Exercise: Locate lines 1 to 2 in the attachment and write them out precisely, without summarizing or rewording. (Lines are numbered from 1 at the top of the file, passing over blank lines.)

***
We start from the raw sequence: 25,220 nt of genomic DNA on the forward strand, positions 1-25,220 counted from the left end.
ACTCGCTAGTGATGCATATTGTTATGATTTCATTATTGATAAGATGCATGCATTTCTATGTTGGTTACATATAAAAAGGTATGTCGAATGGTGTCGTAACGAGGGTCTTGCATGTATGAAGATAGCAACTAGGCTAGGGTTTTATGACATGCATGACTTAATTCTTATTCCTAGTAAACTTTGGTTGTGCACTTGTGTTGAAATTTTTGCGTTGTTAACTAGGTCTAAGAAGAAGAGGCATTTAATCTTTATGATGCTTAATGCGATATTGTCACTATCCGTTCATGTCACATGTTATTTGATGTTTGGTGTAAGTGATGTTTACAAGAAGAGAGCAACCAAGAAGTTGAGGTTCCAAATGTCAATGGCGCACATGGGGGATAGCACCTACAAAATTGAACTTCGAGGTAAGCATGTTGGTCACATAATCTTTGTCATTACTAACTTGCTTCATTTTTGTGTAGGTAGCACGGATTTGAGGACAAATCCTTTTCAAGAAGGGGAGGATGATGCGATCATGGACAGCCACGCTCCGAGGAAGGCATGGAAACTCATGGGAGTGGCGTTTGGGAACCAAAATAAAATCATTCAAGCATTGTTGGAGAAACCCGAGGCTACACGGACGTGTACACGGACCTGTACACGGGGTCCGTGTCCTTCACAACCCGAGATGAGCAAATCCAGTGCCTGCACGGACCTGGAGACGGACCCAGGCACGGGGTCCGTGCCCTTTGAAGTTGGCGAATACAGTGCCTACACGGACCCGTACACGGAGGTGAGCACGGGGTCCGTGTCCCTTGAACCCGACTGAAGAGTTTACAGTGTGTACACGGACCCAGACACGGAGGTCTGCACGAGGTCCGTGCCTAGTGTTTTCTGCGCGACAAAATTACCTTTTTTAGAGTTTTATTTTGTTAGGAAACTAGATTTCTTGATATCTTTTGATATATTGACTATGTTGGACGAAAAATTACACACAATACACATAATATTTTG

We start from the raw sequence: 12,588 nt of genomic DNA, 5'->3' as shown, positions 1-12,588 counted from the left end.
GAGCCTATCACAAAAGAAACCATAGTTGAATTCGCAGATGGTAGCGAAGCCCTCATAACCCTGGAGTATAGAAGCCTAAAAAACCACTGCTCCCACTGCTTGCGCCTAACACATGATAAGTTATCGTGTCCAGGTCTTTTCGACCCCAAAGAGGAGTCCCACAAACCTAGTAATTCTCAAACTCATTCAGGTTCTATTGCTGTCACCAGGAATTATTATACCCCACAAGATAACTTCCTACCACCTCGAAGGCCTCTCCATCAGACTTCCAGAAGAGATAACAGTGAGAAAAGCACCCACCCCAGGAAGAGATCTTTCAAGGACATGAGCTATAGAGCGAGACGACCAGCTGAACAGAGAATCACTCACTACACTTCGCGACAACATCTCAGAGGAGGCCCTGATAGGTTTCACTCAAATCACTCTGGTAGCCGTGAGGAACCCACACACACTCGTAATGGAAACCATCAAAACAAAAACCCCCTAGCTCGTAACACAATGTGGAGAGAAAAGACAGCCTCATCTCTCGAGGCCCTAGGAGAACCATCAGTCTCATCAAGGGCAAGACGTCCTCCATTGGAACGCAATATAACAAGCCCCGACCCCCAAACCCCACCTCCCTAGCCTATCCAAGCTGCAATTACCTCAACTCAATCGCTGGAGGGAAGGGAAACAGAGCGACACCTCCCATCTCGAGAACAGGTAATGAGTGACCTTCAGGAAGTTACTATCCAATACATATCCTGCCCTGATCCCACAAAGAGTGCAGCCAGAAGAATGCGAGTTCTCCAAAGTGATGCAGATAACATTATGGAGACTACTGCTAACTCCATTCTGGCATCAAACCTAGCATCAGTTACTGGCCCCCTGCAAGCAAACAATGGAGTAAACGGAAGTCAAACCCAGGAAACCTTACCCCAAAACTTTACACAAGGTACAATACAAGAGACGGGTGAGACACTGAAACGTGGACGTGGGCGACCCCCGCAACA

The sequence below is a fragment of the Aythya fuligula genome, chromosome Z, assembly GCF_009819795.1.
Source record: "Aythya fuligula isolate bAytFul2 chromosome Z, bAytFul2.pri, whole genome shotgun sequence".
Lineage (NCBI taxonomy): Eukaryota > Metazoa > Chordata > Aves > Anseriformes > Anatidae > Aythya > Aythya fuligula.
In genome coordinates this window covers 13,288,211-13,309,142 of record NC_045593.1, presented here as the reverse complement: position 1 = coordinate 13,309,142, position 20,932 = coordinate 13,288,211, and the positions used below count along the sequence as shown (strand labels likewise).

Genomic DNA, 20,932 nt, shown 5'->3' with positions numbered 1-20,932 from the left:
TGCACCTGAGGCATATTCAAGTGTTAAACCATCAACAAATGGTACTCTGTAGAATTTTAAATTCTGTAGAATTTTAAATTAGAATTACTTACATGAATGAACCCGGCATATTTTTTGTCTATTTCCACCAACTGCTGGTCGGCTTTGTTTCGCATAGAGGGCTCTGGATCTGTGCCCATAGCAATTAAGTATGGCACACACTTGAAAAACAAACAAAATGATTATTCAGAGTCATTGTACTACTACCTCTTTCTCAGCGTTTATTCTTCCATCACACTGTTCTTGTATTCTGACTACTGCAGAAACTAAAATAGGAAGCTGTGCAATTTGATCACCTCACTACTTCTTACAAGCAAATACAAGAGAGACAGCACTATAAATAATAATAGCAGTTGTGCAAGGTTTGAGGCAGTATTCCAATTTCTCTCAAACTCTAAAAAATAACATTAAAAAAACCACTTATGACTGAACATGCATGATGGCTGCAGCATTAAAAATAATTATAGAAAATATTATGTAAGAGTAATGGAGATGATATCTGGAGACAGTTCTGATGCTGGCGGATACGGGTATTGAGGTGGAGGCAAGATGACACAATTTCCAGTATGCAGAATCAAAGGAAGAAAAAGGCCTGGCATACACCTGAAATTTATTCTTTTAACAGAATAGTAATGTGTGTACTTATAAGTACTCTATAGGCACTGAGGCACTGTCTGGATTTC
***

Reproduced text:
We start from the raw sequence: 25,220 nt of genomic DNA on the forward strand, positions 1-25,220 counted from the left end.
ACTCGCTAGTGATGCATATTGTTATGATTTCATTATTGATAAGATGCATGCATTTCTATGTTGGTTACATATAAAAAGGTATGTCGAATGGTGTCGTAACGAGGGTCTTGCATGTATGAAGATAGCAACTAGGCTAGGGTTTTATGACATGCATGACTTAATTCTTATTCCTAGTAAACTTTGGTTGTGCACTTGTGTTGAAATTTTTGCGTTGTTAACTAGGTCTAAGAAGAAGAGGCATTTAATCTTTATGATGCTTAATGCGATATTGTCACTATCCGTTCATGTCACATGTTATTTGATGTTTGGTGTAAGTGATGTTTACAAGAAGAGAGCAACCAAGAAGTTGAGGTTCCAAATGTCAATGGCGCACATGGGGGATAGCACCTACAAAATTGAACTTCGAGGTAAGCATGTTGGTCACATAATCTTTGTCATTACTAACTTGCTTCATTTTTGTGTAGGTAGCACGGATTTGAGGACAAATCCTTTTCAAGAAGGGGAGGATGATGCGATCATGGACAGCCACGCTCCGAGGAAGGCATGGAAACTCATGGGAGTGGCGTTTGGGAACCAAAATAAAATCATTCAAGCATTGTTGGAGAAACCCGAGGCTACACGGACGTGTACACGGACCTGTACACGGGGTCCGTGTCCTTCACAACCCGAGATGAGCAAATCCAGTGCCTGCACGGACCTGGAGACGGACCCAGGCACGGGGTCCGTGCCCTTTGAAGTTGGCGAATACAGTGCCTACACGGACCCGTACACGGAGGTGAGCACGGGGTCCGTGTCCCTTGAACCCGACTGAAGAGTTTACAGTGTGTACACGGACCCAGACACGGAGGTCTGCACGAGGTCCGTGCCTAGTGTTTTCTGCGCGACAAAATTACCTTTTTTAGAGTTTTATTTTGTTAGGAAACTAGATTTCTTGATATCTTTTGATATATTGACTATGTTGGACGAAAAATTACACACAATACACATAATATTTTG